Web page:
Here’s how musical legend Michael Jackson would have been remembered last night if I were producer of the BET Award Show.  I would have ended the show featuring global cultural workers who enrich the world followed by a musical medley of Man in the Mirror, Heal the World, Will You Be There, and Earth Song set against the video depictions of current political events—political protests in Iran, rape in the Congo, foreclosed houses in the US, fighting in Israel, and Hurricane Katrina—and environmental concerns—erosion of beaches, global warming, pandemics and epidemics of all kinds. All of which was to remind the audience that Michael Jackson cared deeply about people and the current state of the world. Thus, we honor him not only by remembering his soulful music—Billie Jean, Thriller, and so forth—but by choosing to live our lives dedicated to the service of humanity, a life that if Michael Jackson had to live his life over he would choose our interpretation of his best vision. That’s what I think should have been done last night. Or something like that. Anything but how BET and last night’s performers chose to remember Michael last night.

I guess it gets down to this: Can we expect people who live in a consumeristic culture to know how to honor the dead when they don’t even know how to honor the living –without consuming them alive?

Lessons Around the Kitchen Table-1

Wednesday, January 30th, 2008

I’ve invited a couple of young women in their 20s to write a guest editorial here today at Something Within. I know these two young womyn personally. They are two of my toughest critics as well as two of my biggest supporters. We are from different generations. I am from the Moses’ generation, they are from the Joshua generation. Sometime I want to take a switch to their legs and banish them from buttin’ into the conversation of the grown women around the kitchen table.  Other times I’m grateful that they keep showing up and buttin’ in.  I guess I oughta listen.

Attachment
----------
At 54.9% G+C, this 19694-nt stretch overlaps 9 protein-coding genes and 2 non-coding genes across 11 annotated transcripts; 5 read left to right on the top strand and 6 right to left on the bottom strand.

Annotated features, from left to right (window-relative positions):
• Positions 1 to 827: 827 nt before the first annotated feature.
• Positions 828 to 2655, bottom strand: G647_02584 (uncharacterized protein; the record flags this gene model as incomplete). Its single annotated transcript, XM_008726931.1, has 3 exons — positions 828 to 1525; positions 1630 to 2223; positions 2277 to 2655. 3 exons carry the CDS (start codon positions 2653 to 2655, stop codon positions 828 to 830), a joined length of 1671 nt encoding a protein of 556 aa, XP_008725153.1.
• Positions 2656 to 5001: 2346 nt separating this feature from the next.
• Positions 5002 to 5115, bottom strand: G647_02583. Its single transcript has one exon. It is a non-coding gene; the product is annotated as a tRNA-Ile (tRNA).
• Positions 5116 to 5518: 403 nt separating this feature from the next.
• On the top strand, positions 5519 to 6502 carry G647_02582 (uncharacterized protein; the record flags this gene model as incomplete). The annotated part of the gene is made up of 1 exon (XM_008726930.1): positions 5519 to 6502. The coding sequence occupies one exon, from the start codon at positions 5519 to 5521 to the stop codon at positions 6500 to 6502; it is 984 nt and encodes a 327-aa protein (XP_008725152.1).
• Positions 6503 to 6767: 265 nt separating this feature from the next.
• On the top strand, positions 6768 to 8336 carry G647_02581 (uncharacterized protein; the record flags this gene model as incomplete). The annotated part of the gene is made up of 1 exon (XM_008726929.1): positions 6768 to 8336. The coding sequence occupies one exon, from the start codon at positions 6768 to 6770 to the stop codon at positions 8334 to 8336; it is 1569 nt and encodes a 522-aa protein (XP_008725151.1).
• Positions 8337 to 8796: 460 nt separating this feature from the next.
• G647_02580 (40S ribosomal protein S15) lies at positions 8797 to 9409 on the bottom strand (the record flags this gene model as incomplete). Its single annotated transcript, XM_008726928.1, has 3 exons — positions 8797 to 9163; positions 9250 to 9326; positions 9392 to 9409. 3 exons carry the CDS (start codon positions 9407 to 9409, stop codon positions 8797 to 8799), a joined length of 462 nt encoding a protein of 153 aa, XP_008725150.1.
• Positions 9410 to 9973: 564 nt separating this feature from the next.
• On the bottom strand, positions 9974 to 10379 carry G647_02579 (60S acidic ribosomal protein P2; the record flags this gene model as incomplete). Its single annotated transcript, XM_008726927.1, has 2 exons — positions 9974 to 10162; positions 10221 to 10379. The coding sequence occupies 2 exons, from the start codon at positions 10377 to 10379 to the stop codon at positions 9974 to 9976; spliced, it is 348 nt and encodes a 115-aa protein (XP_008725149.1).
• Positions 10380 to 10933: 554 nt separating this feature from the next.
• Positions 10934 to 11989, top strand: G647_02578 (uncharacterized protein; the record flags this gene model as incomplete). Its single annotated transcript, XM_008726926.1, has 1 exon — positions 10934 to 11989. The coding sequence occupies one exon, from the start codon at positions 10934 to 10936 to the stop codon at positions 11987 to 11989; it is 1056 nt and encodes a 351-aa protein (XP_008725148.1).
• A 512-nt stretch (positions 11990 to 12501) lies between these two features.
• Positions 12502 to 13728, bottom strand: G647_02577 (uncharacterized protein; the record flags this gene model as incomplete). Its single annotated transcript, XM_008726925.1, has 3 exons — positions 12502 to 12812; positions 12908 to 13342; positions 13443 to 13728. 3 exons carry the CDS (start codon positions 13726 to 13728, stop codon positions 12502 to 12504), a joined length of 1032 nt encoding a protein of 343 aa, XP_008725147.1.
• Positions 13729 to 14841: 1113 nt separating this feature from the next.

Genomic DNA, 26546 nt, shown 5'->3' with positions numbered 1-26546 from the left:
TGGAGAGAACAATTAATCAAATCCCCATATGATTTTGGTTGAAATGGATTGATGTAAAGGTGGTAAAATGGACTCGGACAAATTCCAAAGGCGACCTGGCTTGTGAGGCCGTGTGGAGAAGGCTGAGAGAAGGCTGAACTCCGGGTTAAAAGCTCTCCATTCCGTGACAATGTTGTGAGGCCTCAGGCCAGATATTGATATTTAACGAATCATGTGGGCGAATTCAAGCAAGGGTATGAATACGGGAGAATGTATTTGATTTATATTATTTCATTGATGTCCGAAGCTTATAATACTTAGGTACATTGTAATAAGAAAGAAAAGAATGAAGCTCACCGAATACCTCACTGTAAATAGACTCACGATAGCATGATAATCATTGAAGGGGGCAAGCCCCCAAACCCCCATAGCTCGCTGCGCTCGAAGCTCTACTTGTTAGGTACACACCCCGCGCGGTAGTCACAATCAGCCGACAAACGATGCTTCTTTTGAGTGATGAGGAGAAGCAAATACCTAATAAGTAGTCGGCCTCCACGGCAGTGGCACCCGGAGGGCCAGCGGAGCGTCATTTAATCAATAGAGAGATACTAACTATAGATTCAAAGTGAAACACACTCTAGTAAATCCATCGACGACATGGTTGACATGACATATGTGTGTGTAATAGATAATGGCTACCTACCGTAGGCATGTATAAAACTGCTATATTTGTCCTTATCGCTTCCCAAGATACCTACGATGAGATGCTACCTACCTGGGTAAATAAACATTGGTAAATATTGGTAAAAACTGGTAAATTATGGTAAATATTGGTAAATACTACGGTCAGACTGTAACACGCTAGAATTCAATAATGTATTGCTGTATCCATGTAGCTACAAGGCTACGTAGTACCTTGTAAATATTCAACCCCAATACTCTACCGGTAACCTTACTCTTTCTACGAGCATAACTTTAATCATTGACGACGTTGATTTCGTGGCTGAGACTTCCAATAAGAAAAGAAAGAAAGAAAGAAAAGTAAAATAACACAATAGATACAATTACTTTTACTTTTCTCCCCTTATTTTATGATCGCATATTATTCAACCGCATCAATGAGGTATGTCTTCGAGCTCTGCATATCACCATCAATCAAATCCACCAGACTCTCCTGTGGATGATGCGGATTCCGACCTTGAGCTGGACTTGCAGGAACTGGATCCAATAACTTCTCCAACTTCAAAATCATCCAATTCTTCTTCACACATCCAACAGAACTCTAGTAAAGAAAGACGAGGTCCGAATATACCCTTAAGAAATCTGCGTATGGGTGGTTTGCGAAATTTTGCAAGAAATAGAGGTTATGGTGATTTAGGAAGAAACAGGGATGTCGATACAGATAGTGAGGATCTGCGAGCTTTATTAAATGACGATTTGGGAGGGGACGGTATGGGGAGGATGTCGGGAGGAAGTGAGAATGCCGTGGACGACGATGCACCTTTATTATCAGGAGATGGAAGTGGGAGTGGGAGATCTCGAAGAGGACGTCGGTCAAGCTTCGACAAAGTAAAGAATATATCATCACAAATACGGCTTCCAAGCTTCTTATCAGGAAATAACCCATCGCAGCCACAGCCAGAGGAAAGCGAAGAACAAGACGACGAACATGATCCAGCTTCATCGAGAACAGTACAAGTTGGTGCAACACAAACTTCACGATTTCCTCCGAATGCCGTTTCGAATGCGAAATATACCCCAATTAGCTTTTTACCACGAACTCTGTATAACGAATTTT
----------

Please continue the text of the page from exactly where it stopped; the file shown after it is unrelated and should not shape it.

It’s called the quarter-life crisis. Not to be confused with the mid-life crisis, the quarter-life crisis is not about re-inventing yourself. It’s about starting from scratch. Some refer to it as “finding voice,” “searching for self,” and “becoming a woman.” But what it’s called is not the point here. The point is that just about every young Black woman around the age of 25 knows what it’s like. It’s that period when you find yourself teetering on a fine line between promise and potential and a full-fledged mental breakdown. That period just between graduation and starting a career. That time in your life when you look around and realize that while the mid-twenties is about reveling in the glory of newfound independence, it’s also about milling around in uncertainty and confusion. All of a sudden, you find yourself trying to recall what your mothers and other-mothers once said to you. Or you find yourself reflecting on what you wish they had said to you. To prepare you. To get you ready.